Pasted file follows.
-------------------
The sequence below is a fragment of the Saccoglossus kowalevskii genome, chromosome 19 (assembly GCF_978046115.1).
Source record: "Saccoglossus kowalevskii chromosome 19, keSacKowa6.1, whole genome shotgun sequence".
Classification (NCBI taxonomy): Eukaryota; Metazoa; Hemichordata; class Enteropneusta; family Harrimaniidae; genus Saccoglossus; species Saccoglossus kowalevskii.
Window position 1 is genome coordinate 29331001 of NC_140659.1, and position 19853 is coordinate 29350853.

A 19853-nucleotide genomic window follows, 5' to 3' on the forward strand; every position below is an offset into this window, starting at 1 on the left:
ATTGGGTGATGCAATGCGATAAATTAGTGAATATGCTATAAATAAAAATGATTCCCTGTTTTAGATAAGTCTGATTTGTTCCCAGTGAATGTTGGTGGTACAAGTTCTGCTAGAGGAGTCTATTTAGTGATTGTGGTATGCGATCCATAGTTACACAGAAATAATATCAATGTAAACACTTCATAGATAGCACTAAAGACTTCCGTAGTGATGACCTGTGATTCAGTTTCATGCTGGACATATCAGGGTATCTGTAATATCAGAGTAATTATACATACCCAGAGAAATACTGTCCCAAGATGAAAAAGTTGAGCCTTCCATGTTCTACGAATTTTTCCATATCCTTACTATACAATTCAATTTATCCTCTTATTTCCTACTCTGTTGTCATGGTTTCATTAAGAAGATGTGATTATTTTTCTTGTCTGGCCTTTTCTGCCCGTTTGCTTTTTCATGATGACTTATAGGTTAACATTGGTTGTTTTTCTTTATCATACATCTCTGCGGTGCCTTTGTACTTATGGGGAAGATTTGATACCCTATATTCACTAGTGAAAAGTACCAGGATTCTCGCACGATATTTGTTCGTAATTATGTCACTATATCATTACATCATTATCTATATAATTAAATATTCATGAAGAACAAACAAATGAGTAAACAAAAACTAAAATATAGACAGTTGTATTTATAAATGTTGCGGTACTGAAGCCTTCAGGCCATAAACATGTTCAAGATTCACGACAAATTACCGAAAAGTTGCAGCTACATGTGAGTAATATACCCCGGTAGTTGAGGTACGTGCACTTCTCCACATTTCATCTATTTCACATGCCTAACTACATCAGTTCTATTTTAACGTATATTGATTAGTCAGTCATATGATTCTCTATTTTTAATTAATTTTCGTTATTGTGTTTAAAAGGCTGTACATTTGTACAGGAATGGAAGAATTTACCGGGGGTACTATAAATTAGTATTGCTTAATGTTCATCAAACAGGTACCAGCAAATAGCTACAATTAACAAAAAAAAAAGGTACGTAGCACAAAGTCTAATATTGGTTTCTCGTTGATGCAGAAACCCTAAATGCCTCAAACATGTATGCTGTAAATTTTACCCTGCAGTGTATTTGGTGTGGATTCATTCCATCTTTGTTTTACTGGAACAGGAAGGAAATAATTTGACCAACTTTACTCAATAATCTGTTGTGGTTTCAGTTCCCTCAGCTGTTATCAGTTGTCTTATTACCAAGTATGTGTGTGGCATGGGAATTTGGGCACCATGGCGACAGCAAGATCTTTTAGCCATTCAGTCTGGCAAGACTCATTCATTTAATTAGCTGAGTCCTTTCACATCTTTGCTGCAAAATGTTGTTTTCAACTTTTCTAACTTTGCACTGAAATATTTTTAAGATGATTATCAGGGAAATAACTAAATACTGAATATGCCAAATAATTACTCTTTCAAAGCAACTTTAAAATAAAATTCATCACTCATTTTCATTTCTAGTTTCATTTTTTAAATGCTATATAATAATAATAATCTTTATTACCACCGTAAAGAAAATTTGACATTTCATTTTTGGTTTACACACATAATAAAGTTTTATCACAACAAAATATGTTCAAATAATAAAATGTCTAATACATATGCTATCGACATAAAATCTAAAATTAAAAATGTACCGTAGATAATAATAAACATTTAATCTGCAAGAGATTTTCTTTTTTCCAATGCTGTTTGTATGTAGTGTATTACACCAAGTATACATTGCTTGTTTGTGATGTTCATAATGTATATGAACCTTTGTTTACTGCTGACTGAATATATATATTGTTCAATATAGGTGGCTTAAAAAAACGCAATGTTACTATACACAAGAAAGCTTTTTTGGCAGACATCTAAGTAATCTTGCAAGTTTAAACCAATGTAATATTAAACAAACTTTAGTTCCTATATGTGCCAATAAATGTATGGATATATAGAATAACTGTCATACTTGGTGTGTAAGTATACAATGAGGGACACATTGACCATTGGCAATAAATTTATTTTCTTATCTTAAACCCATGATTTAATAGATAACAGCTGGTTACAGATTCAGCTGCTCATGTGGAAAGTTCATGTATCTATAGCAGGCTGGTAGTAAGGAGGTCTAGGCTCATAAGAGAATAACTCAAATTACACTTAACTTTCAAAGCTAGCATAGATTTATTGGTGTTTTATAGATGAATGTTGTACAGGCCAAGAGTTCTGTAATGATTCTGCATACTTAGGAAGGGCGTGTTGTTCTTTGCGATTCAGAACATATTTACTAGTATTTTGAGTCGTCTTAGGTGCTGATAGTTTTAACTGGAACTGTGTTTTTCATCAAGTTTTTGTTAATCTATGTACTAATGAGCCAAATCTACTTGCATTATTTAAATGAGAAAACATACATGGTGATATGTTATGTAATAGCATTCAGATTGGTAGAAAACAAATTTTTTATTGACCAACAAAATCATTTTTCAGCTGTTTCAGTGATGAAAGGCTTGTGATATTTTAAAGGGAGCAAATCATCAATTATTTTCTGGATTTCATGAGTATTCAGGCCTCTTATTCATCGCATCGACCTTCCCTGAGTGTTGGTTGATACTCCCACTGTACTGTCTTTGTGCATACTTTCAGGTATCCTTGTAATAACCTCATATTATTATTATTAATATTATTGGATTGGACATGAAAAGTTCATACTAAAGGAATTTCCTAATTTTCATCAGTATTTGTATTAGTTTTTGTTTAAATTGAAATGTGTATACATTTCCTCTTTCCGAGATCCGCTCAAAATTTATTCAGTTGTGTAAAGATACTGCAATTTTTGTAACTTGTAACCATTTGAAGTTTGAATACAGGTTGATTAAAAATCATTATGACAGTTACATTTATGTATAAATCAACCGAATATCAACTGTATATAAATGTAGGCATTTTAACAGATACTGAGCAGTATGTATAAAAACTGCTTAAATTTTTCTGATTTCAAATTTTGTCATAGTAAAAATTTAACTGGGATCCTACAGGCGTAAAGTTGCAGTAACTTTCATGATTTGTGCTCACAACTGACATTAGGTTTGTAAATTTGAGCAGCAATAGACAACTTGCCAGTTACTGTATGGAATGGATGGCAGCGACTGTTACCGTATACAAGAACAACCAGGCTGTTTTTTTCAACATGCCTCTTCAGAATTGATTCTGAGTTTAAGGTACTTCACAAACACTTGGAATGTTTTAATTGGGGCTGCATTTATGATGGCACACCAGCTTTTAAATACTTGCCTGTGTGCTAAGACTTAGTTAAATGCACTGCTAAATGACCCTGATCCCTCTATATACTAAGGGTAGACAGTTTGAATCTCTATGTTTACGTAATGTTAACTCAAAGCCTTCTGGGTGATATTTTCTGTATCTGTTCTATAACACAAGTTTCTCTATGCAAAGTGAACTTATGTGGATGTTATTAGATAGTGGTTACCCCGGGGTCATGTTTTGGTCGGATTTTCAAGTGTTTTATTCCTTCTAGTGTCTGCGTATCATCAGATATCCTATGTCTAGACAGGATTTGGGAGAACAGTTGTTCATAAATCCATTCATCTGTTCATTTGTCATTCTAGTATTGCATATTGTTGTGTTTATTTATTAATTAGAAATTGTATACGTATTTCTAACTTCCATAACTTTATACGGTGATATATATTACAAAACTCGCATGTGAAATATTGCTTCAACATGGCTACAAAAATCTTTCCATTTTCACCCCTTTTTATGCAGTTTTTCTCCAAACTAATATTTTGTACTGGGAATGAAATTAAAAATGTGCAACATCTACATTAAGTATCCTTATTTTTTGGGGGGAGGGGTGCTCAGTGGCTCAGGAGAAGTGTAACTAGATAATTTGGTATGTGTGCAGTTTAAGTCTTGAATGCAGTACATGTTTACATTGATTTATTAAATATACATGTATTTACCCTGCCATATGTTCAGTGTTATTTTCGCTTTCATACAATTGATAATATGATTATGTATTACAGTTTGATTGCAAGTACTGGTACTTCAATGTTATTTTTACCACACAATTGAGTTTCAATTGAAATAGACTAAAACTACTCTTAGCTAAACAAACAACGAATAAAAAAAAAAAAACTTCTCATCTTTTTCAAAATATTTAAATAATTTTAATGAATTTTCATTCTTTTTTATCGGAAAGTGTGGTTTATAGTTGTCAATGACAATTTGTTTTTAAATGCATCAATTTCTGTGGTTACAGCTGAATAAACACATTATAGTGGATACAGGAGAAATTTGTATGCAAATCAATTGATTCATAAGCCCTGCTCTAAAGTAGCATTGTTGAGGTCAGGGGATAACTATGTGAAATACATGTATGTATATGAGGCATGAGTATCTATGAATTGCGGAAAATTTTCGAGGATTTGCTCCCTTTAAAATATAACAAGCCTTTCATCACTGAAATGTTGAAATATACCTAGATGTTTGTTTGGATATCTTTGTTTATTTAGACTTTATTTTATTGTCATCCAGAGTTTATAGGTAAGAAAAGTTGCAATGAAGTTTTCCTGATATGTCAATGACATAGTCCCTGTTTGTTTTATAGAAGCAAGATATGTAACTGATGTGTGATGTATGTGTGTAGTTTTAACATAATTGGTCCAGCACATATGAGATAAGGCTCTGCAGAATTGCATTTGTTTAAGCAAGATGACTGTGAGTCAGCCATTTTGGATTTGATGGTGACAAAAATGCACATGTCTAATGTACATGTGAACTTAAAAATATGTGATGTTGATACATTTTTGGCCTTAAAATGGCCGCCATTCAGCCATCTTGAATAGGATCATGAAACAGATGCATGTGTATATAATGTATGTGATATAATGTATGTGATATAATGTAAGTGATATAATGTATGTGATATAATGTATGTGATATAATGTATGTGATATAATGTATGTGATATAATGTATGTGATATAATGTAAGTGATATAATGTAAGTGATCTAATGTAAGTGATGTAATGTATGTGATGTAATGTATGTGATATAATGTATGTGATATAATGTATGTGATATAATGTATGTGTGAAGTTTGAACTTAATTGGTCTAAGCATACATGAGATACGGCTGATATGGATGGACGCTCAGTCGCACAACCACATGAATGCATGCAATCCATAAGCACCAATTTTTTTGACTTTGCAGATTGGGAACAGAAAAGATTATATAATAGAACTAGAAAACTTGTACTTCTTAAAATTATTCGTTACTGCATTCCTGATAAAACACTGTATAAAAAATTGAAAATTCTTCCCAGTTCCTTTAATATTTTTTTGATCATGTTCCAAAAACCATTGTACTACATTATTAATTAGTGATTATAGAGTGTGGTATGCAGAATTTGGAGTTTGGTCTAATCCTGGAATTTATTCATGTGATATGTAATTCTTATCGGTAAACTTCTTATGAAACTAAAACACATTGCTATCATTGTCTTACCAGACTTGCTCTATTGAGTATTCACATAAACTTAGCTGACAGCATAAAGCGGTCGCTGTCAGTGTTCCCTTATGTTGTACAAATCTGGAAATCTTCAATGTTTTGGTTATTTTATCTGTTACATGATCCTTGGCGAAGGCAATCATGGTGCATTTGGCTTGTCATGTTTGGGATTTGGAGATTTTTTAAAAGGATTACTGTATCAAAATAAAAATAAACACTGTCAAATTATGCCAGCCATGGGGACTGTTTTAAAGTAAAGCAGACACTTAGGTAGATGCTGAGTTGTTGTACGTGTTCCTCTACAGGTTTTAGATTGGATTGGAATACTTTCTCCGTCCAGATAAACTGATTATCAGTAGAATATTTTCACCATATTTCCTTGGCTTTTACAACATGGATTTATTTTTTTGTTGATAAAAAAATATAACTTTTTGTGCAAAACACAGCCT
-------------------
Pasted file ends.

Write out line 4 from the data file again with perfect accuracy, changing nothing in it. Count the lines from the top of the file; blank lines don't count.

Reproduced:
Window position 1 is genome coordinate 29331001 of NC_140659.1, and position 19853 is coordinate 29350853.